An Absolutely Excellent Portrait of Alcoholism, Racism, Poverty, and Overcoming Struggle.


Alexie, Sherman. The Absolutely True Diary of a Part-Time Indian. New York: LIttle, Brown and Comapny, 2007.

200px-The_Absolutely_True_Diary_of_a_Part-Time_Indian.jpgJunior's feet are so big that he's shaped like a capital L. His head's so large that bullies call him "the globe," and spin him around only to stop him, point to a spot on his head and exclaim "I want to go here!" Junior gets bullied pretty regularly on the rez. He's part of the “black-eye-of-the-month club.” Until one day he opens up a geometry book, and it changes his life.

No, not because geometry is life-changing (well, maybe for geometricians), but because the book had once been used by his mother, thirty years before. And so Junior gets mad: “Let me tell you, that old, old, old, decrepit geometry book hit my heart with the force of a nuclear bomb. My hopes and dreams floated up in a mushroom cloud. “ So Junior threw the book at his teacher, Mr. P., and hit him square in the face.

During his suspension from school, Junior is visited by a bandaged Mr. P. who tell him: “you have to take your hope and go somewhere where other people have hope.” When Junior asks his parents who has the most hope, and they tell him “White People,” he decides to transfer to Reardon High-School, an all-white school 20 miles outside of the reservation.

Not only does Junior have to worry about being the only Indian at Reardon (excepting the mascot) but when he transfers, everyone on the reservation sees Junior as a traitor, including his best friend Rowdy. As the school-year passes, Junior faces a struggle between his home on the rez, where he's Junior, and his future in Reardon, where he's known as Arnold.

Arnold starts to make a name for himself. He tries out for the basketball team, and even makes varsity. He makes a new friend, nerdy farmboy and fellow eccentric, Gordy. He even begins dating the beautiful Penelope. Kind of. Back at home, Junior has to deal with his father's alcoholism, his family's poverty, and a prolonged cold shoulder from the rest of the reservation.

Junior must prove himself when Reardon faces off against Wellpinit High in varsity basketball. As Junior walks out onto the court with his teammates, he observes: “My fellow tribal members saw me and they all stopped cheering, talking, moving. I think they stopped breathing. And, then, as one, they turned their backs on me.” Junior is determined to play, to the point where he has his dad's friend Eugene stitch him up in the locker room when someone from the stands nails him in the forehead with a quarter. Unfortunately, Junior is knocked out cold by his former best friend, Rowdy.

In the wake of his loss to Wellpinit, and a holiday season in which Junior's dad disappears on a drunken bender, Junior's grandmother is struck by a drunk driver. After that, Junior's treatment on the rez is a little better, but he's still got a long way to go to the end of the school year. And a chance to prove himself by playing off against Wellpinit one last time.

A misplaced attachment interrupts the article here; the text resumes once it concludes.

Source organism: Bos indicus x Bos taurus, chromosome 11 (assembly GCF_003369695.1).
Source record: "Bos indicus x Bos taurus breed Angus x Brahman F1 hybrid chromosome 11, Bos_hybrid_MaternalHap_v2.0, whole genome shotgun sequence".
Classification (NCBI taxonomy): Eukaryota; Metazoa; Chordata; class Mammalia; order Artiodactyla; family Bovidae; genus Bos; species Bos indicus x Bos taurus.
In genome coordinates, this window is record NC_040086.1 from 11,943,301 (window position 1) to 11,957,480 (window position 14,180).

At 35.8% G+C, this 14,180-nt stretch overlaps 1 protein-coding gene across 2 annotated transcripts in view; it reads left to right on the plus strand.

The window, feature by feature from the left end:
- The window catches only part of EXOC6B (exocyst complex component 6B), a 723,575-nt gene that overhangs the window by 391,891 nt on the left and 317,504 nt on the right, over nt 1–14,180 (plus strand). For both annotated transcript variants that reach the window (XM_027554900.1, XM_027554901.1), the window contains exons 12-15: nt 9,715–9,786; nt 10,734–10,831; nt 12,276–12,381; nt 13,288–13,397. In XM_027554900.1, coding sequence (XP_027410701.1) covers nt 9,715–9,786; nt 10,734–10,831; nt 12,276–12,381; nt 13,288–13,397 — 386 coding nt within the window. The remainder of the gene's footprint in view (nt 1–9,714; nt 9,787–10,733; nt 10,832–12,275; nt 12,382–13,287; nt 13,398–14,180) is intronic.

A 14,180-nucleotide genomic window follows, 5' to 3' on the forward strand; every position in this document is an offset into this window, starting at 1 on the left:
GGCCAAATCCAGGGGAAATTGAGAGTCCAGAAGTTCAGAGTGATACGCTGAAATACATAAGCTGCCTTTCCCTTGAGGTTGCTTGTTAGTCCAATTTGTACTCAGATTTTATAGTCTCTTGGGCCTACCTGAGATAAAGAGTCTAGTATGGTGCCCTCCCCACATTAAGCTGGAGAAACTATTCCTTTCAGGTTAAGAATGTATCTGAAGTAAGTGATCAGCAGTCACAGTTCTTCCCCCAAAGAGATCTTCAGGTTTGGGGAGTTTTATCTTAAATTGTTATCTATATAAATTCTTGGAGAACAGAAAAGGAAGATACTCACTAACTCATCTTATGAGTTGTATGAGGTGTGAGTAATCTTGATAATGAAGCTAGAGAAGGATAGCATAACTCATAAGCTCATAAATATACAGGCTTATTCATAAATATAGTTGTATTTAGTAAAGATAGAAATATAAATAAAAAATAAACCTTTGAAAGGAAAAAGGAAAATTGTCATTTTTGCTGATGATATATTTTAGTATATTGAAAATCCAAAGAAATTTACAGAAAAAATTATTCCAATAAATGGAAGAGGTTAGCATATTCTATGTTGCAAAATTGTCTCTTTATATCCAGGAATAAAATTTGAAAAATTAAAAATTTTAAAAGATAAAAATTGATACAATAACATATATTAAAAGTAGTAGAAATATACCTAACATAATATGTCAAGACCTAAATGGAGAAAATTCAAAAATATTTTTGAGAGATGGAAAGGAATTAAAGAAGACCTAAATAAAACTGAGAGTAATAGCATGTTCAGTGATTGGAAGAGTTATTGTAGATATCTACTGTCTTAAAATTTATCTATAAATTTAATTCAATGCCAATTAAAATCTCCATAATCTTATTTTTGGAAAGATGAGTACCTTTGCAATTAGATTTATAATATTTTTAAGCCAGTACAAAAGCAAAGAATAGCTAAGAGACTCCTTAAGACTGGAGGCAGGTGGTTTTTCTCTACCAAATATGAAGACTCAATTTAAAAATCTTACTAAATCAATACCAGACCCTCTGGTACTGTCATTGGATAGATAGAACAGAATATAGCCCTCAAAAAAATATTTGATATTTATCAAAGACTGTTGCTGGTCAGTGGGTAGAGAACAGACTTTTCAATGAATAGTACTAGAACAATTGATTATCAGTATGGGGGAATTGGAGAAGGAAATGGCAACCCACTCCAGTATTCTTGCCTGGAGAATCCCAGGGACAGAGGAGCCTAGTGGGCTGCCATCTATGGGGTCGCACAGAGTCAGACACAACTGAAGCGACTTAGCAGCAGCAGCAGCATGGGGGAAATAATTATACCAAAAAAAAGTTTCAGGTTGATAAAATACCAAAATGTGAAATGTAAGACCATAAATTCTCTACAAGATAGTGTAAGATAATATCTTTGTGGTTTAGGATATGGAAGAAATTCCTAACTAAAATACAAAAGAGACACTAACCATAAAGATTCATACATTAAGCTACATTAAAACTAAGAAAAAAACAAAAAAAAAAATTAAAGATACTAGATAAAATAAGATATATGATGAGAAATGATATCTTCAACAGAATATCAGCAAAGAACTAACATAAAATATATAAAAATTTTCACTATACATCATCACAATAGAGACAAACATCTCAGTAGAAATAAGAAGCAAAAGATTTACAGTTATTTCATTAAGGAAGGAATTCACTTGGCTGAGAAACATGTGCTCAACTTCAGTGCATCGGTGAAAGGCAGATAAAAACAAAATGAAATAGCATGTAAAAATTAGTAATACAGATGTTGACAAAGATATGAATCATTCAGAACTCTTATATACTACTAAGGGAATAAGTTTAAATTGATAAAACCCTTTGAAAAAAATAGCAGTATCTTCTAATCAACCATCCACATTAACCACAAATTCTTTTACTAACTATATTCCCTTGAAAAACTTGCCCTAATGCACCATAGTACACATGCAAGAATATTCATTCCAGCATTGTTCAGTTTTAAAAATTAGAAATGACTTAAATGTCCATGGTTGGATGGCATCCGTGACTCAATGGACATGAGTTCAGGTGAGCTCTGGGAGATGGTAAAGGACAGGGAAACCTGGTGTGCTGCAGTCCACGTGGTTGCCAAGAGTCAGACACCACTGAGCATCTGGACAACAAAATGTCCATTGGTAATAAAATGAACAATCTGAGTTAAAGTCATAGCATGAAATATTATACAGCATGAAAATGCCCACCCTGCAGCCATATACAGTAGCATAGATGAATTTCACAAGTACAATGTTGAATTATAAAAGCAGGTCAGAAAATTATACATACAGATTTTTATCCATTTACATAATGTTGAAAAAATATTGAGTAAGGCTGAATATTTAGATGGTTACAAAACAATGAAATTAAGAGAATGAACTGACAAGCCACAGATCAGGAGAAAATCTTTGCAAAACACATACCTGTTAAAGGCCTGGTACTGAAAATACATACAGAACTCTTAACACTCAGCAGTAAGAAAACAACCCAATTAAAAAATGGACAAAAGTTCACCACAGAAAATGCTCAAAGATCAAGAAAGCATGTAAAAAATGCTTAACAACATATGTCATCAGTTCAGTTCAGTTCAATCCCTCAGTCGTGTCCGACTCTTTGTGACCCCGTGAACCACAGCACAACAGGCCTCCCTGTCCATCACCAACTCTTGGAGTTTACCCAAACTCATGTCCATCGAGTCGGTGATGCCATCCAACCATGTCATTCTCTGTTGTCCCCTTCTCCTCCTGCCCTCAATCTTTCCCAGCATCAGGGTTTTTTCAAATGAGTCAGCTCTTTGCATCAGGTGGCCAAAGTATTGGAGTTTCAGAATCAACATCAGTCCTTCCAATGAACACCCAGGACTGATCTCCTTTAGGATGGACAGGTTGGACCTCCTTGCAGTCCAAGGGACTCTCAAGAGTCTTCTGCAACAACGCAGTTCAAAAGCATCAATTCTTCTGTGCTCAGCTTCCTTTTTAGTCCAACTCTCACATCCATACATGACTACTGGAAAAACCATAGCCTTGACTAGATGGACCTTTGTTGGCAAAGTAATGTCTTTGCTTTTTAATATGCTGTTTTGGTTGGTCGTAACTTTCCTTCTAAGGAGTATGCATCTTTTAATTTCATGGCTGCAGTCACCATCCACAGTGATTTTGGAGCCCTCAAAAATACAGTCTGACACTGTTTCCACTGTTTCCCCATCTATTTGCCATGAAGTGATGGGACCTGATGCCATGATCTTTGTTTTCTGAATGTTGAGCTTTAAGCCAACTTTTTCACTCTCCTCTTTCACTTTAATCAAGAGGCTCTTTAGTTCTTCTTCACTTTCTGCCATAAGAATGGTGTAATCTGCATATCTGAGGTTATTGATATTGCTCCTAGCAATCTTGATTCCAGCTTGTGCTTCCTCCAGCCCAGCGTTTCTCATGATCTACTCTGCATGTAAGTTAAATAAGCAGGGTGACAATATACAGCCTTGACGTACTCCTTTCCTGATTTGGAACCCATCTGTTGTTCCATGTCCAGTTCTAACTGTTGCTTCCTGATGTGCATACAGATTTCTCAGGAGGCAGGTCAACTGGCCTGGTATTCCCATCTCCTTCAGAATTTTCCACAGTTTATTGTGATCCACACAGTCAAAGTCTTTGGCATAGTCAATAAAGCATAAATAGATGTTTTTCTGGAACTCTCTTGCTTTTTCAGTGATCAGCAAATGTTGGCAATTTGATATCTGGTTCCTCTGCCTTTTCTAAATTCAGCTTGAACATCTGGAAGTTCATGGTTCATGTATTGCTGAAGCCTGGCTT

The Absolutely True Diary of a Part-Time Indian” paints a touching portrait of a young man who must rise above his lot in life, but never forgets the troubles of his people. A young man who never loses his sense of humor in the face of great personal tragedies. A young man who just might make it.


Recommendations for Teachers
This work meshes very well with books such as Sandra Cisneros' House on Mango Street. Many of the same themes are addressed, and it provides that undeniable man energy which will keep male students engaged. Taught side-by-side in a mostly-white school, these books have the potential to provide a lot of cross-cultural perspective. Teachers looking for a way to incorporate more genres into their students' writing may also use Junior's comics as a model.

Teachers using this book should be prepared to face issues such as poverty, racism, homophobia, and alcoholism; all issues which students may have personal experiences with. There is also a bit of bad language which should be addressed.


About Sherman Alexie
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Much like his character, Junior, Sherman Alexie was born with water on the brain. He was also a bright kid who felt he had no future on the Spokane Indian reservation in Wellpinit, Washington. And so when he found his mother's name in a textbook at school, he transferred schools, again, like his character, Junior. Alexie attended Gonzaga University, and Washington State University, where he got a Bachelor of Arts in American Studies.

He also published The Lone Ranger and Tonto Fist Fight in Heaven (1993), Reservation Blues (1995), Ten Little Indians (2003), Flight (2007), and others, and has worked on the films Smoke Signals (1998), and The Business of Fancydancing (2002). He is the recipient of O. Henry Award, and The Poetry Society of America's Shelley Memorial Award. He lives with his wife, Diane, and two sons, Joeseph and David, in Seattle.

Multimedia (Video or Audio)

Sherman Alexie reads an excerpt from The Absolutely True Diary of a Part-Time Indian and takes a few questions. Filmed at a Young Adult Novelist panel at the Texas State Capitol on November 3rd, 2007. Hilarity ensues.








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--Jory Sanders.